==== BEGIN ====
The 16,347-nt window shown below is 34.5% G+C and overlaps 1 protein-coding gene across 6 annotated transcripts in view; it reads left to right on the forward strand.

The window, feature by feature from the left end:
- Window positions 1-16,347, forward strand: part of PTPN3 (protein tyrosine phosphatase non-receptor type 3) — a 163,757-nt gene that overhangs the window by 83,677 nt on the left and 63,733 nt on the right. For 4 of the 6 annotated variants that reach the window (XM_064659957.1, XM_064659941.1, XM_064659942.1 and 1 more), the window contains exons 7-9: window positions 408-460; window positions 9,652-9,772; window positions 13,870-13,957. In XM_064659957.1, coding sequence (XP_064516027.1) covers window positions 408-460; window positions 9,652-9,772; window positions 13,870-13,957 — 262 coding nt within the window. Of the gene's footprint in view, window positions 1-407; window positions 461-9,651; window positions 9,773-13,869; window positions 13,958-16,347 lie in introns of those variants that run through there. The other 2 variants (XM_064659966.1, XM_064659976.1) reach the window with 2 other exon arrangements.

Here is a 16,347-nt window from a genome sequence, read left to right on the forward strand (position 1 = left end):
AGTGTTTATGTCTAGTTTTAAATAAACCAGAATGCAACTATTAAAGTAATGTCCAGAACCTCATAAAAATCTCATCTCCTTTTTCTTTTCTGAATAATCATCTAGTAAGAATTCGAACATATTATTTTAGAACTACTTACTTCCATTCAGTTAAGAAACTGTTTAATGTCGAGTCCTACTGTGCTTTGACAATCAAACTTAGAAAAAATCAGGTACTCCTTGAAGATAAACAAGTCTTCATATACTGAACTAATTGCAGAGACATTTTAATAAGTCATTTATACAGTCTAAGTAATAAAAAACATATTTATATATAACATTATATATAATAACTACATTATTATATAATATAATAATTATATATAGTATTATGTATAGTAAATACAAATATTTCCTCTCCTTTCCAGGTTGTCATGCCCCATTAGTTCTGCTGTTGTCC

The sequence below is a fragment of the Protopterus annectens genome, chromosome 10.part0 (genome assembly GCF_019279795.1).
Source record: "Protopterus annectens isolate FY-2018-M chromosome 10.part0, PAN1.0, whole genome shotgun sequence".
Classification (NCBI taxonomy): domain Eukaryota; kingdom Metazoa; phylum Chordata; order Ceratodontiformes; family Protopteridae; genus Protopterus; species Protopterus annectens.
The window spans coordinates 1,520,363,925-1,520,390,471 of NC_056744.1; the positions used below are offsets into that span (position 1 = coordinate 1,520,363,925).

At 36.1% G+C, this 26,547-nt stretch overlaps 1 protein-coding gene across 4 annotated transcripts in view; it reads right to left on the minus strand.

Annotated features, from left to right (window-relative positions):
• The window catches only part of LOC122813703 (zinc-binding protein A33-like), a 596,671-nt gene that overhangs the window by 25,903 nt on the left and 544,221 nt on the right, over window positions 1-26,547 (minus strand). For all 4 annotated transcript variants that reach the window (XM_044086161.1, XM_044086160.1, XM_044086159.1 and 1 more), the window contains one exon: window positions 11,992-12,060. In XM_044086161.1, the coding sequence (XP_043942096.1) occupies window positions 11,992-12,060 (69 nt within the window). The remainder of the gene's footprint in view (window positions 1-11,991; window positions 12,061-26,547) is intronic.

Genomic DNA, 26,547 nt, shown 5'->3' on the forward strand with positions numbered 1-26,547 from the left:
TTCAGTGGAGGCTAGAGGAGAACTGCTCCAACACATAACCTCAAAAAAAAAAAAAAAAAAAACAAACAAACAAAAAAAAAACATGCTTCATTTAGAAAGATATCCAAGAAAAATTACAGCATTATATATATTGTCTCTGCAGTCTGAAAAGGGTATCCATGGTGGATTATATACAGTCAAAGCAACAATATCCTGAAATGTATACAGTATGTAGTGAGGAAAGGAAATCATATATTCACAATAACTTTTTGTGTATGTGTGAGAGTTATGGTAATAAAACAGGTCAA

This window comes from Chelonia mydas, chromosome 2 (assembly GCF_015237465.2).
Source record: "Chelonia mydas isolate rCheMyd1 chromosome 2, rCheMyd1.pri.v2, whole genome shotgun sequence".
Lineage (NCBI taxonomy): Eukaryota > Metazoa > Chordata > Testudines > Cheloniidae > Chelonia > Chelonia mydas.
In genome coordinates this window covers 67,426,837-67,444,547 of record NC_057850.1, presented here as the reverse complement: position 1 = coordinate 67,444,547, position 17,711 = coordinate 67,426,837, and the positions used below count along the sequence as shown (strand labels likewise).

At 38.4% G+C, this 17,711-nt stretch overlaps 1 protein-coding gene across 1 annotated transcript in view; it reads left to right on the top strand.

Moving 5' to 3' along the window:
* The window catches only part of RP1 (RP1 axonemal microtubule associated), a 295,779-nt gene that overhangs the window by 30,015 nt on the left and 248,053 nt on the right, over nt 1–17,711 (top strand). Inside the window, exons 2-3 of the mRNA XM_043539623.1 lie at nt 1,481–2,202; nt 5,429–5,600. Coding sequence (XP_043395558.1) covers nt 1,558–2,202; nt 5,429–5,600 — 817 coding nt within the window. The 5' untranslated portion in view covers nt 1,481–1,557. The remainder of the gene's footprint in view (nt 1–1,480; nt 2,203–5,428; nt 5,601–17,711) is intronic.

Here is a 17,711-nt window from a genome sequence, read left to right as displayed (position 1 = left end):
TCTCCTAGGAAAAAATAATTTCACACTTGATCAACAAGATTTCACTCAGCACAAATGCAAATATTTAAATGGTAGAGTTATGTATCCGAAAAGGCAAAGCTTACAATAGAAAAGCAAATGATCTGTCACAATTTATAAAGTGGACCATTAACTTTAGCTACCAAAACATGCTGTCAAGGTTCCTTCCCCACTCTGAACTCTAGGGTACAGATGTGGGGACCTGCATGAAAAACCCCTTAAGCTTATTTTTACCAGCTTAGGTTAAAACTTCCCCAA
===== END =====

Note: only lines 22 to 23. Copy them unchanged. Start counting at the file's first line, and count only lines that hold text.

Here is a 17,711-nt window from a genome sequence, read left to right as displayed (position 1 = left end):
TCTCCTAGGAAAAAATAATTTCACACTTGATCAACAAGATTTCACTCAGCACAAATGCAAATATTTAAATGGTAGAGTTATGTATCCGAAAAGGCAAAGCTTACAATAGAAAAGCAAATGATCTGTCACAATTTATAAAGTGGACCATTAACTTTAGCTACCAAAACATGCTGTCAAGGTTCCTTCCCCACTCTGAACTCTAGGGTACAGATGTGGGGACCTGCATGAAAAACCCCTTAAGCTTATTTTTACCAGCTTAGGTTAAAACTTCCCCAA